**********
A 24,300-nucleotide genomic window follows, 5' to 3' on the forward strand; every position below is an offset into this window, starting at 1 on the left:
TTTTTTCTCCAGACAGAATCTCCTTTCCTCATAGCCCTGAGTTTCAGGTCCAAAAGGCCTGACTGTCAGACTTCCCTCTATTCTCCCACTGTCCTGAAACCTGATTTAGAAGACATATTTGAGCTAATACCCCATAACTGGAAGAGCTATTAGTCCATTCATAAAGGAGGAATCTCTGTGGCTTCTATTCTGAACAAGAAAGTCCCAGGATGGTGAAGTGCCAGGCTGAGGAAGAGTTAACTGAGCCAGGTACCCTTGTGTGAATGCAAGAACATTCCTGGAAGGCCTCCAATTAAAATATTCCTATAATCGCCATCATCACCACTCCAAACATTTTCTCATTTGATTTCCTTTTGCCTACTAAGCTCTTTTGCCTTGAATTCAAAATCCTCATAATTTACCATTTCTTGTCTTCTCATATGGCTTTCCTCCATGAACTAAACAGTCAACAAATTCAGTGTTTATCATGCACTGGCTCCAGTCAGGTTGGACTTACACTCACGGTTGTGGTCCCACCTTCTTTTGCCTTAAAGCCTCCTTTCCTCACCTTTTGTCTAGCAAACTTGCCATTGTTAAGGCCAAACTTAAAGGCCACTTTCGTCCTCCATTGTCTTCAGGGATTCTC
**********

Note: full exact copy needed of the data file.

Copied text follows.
A 24,300-nucleotide genomic window follows, 5' to 3' on the forward strand; every position below is an offset into this window, starting at 1 on the left:
TTTTTTCTCCAGACAGAATCTCCTTTCCTCATAGCCCTGAGTTTCAGGTCCAAAAGGCCTGACTGTCAGACTTCCCTCTATTCTCCCACTGTCCTGAAACCTGATTTAGAAGACATATTTGAGCTAATACCCCATAACTGGAAGAGCTATTAGTCCATTCATAAAGGAGGAATCTCTGTGGCTTCTATTCTGAACAAGAAAGTCCCAGGATGGTGAAGTGCCAGGCTGAGGAAGAGTTAACTGAGCCAGGTACCCTTGTGTGAATGCAAGAACATTCCTGGAAGGCCTCCAATTAAAATATTCCTATAATCGCCATCATCACCACTCCAAACATTTTCTCATTTGATTTCCTTTTGCCTACTAAGCTCTTTTGCCTTGAATTCAAAATCCTCATAATTTACCATTTCTTGTCTTCTCATATGGCTTTCCTCCATGAACTAAACAGTCAACAAATTCAGTGTTTATCATGCACTGGCTCCAGTCAGGTTGGACTTACACTCACGGTTGTGGTCCCACCTTCTTTTGCCTTAAAGCCTCCTTTCCTCACCTTTTGTCTAGCAAACTTGCCATTGTTAAGGCCAAACTTAAAGGCCACTTTCGTCCTCCATTGTCTTCAGGGATTCTC